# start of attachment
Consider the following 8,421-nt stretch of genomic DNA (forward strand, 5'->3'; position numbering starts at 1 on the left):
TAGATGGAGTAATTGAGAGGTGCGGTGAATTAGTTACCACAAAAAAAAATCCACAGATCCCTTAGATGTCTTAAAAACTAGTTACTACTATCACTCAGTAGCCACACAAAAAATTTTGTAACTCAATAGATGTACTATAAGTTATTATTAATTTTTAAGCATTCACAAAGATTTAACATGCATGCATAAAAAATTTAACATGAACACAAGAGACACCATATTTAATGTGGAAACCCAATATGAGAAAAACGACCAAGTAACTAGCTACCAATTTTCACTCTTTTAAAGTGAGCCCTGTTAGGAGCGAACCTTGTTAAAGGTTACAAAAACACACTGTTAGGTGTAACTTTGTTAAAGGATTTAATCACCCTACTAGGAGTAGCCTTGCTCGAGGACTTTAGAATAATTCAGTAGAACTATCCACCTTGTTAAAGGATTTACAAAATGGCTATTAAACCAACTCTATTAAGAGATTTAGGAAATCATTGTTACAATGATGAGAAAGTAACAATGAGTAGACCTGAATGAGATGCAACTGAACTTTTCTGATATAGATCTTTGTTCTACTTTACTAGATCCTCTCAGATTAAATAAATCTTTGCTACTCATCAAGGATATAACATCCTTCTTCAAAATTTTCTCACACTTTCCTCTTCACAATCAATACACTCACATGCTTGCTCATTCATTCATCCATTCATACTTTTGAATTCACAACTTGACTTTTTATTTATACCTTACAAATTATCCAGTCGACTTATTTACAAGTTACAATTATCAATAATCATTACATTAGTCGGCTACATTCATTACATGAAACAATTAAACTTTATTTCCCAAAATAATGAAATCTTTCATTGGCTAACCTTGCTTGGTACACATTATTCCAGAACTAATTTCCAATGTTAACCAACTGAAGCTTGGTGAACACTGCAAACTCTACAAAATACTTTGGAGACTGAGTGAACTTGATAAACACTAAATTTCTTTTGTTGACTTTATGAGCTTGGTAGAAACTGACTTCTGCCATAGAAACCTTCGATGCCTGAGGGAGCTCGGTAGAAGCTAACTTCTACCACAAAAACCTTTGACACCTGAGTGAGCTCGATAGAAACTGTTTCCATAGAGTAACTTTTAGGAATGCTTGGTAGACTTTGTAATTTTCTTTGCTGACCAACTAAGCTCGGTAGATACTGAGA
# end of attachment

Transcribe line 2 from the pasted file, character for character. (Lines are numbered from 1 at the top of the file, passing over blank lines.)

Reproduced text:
TAGATGGAGTAATTGAGAGGTGCGGTGAATTAGTTACCACAAAAAAAAATCCACAGATCCCTTAGATGTCTTAAAAACTAGTTACTACTATCACTCAGTAGCCACACAAAAAATTTTGTAACTCAATAGATGTACTATAAGTTATTATTAATTTTTAAGCATTCACAAAGATTTAACATGCATGCATAAAAAATTTAACATGAACACAAGAGACACCATATTTAATGTGGAAACCCAATATGAGAAAAACGACCAAGTAACTAGCTACCAATTTTCACTCTTTTAAAGTGAGCCCTGTTAGGAGCGAACCTTGTTAAAGGTTACAAAAACACACTGTTAGGTGTAACTTTGTTAAAGGATTTAATCACCCTACTAGGAGTAGCCTTGCTCGAGGACTTTAGAATAATTCAGTAGAACTATCCACCTTGTTAAAGGATTTACAAAATGGCTATTAAACCAACTCTATTAAGAGATTTAGGAAATCATTGTTACAATGATGAGAAAGTAACAATGAGTAGACCTGAATGAGATGCAACTGAACTTTTCTGATATAGATCTTTGTTCTACTTTACTAGATCCTCTCAGATTAAATAAATCTTTGCTACTCATCAAGGATATAACATCCTTCTTCAAAATTTTCTCACACTTTCCTCTTCACAATCAATACACTCACATGCTTGCTCATTCATTCATCCATTCATACTTTTGAATTCACAACTTGACTTTTTATTTATACCTTACAAATTATCCAGTCGACTTATTTACAAGTTACAATTATCAATAATCATTACATTAGTCGGCTACATTCATTACATGAAACAATTAAACTTTATTTCCCAAAATAATGAAATCTTTCATTGGCTAACCTTGCTTGGTACACATTATTCCAGAACTAATTTCCAATGTTAACCAACTGAAGCTTGGTGAACACTGCAAACTCTACAAAATACTTTGGAGACTGAGTGAACTTGATAAACACTAAATTTCTTTTGTTGACTTTATGAGCTTGGTAGAAACTGACTTCTGCCATAGAAACCTTCGATGCCTGAGGGAGCTCGGTAGAAGCTAACTTCTACCACAAAAACCTTTGACACCTGAGTGAGCTCGATAGAAACTGTTTCCATAGAGTAACTTTTAGGAATGCTTGGTAGACTTTGTAATTTTCTTTGCTGACCAACTAAGCTCGGTAGATACTGAGA